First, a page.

Island Holiday: Christmas in Puerto Rico
In Puerto Rico, Christmastime brings a series of joyous, satisfying feasts
Enlarge Image Credit: Penny de los SantosGrowing up in New Jersey, Christmas always meant snow, cozy fireplaces, chestnuts, and Santa Claus. But my idea of the holidays changed in 1990, the first year I spent them with my then boyfriend, Ronnie Rodriguez, and his family at their home in San Juan, Puerto Rico. I was 23 years old, sunburned, mosquito-bitten, and feeling out of place at their annual Christmas Eve celebration, called Nochebuena. I remember trying to identify all of the dishes on the sprawling buffet: yellow rice with brownish-green pigeon peas; platters of glistening roast pork and black-as-night blood sausage studded with rice; bowls filled with round and oblong fritters. As I placed a small banana leaf bundle on my plate, I heard whispers coming from Ronnie's great aunts, Rosita and Goyin. "Mira! She's eating our food!" said Goyin, who had years of experience with her own sons' gringa girlfriends and their skittish ways at the table. "Do you think she knows what pasteles are?" wondered Rosita aloud.
I had no idea, but they struck me as seasonally appropriate—little green parcels made from banana leaves, so neatly wrapped they looked like they belonged under a Christmas tree. I found out later that they are the quintessential Puerto Rican holiday food—tamales made from green banana or plantain and yautia (a starchy locally grown tuber) that are so labor-intensive to prepare, you find them only on special occasions.
I unraveled the package on my plate. Inside was a deliciously sweet golden plantain paste, flavored with smoky pork, briny olives, and a hint of dried fruit, moister and more complex than any tamales I'd ever eaten. I caught Rosita and Goyin smiling as I enthusiastically unwrapped another. From that day forward, pasteles became my favorite holiday dish, and soon, that season became my favorite time to visit Puerto Rico.
No one prolongs the holidays like Puerto Ricans: I realized this once Ronnie and I were married and started spending much of the Christmas season on the island. The celebration begins at Thanksgiving, kicking off two months of parties, both scheduled and spontaneous. The festivities gain momentum on Nochebuena and pick up steam on the way to New Year's; minor religious holidays like Día de los Inocentes (December 28) are celebrated with parades in the countryside and family meals. But the real climax of the season is Día de los Reyes, or Three Kings' Day, on January 6, which is followed by Octavitas, religiously known as "eight days of admiration," but commonly referred to as "one more week to party." Fiestas de la Calle San Sebastián, a three-day Mardi Gras—style street festival, closes out the holidays in mid-January.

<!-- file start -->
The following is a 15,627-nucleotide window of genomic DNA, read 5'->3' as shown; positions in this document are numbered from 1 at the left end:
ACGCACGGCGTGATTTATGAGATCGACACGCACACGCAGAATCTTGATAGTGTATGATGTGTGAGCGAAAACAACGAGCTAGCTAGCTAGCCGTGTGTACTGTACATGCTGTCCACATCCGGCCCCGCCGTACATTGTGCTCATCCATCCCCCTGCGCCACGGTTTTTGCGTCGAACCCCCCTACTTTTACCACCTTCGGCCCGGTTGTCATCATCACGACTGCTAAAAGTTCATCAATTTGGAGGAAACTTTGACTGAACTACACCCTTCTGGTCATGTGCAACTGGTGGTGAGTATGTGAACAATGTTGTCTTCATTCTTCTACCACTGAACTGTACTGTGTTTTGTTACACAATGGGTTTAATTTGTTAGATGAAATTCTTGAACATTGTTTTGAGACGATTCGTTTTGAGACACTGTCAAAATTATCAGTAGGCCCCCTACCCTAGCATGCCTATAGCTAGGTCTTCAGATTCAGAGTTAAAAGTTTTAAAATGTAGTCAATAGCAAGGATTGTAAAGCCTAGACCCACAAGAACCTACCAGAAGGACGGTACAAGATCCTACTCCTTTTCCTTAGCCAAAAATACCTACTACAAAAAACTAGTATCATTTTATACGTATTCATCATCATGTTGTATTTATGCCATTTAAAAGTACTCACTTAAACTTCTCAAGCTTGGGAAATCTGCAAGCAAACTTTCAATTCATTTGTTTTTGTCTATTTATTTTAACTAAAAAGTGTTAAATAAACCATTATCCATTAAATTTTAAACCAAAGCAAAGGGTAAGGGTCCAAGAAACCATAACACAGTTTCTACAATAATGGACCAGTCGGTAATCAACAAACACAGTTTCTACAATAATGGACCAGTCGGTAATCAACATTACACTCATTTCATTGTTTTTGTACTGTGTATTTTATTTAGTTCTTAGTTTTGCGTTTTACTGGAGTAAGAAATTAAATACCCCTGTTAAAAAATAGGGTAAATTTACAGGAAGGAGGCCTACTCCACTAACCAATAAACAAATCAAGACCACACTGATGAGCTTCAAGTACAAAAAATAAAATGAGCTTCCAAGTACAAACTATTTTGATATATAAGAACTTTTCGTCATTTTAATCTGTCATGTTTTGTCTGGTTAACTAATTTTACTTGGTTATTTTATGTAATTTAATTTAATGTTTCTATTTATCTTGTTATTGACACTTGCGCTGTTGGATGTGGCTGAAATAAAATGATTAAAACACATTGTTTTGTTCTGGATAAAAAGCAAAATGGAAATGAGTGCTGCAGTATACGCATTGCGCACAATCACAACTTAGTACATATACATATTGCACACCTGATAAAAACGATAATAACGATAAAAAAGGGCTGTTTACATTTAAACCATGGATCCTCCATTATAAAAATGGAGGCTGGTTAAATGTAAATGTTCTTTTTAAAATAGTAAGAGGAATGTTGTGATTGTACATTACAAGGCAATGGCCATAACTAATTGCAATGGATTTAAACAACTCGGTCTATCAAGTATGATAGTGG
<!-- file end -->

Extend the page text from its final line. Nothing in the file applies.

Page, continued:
Ronnie's family has lived in Puerto Rico since their ancestors arrived from Spain in the 19th century, and they embrace the spirit of the season. I'll never forget the first time I was jolted out of bed in the middle of the night by a noisy parranda—a crowd of carolers singing traditional Spanish songs and threatening not to move on until invited into Ronnie's home for food and drink. Or learning to save an appetite for two dinners on Nochebuena: first at my father-in-law's, then at Ronnie's aunt's apartment. New Year's was marked by a party at the home of his uncle, Tio Richard, who always arranged a visit by trovadores, sharp-tongued musicians who improvised songs about the family.
It's the novelty of Three Kings' Day that I adore most of all.But it's the novelty of Three Kings' Day that I adore most of all. On its eve, children leave a shoebox full of hay out for the Magi, who ostensibly trample through the house on camels during the night to leave gifts. In the morning, the kids awaken to find strewn hay and upturned furniture. The adults feign outrage, while the children, still amazed by the miracle they had just witnessed, run to the gifts awaiting them. Later in the day, Ronnie's family heads to the countryside for yet another gigantic meal.
From family to family, feast to feast, the menu is usually the same. Typically, there's an assortment of frituras, like codfish fritters (called bacalaítos), and tostones, rounds of twice-fried green plantains. Guests gather around a buffet that features pasteles; arroz con gandules, rice cooked with pigeon peas; guineos en escabeche, pickled green bananas; morcilla, an intensely flavored, ebony-colored sausage made from pigs' blood and rice; and the main events—lechón, a whole spit-roasted pig, its juicy flesh encased in an outer layer of fat and crackling skin, and sometimes a pavochon (turkey seasoned and cooked in the style of the pork). Dessert is always tembleque, smooth coconut custard, and coquito, the rich Puerto Rican eggnog, made with coconut milk and rum.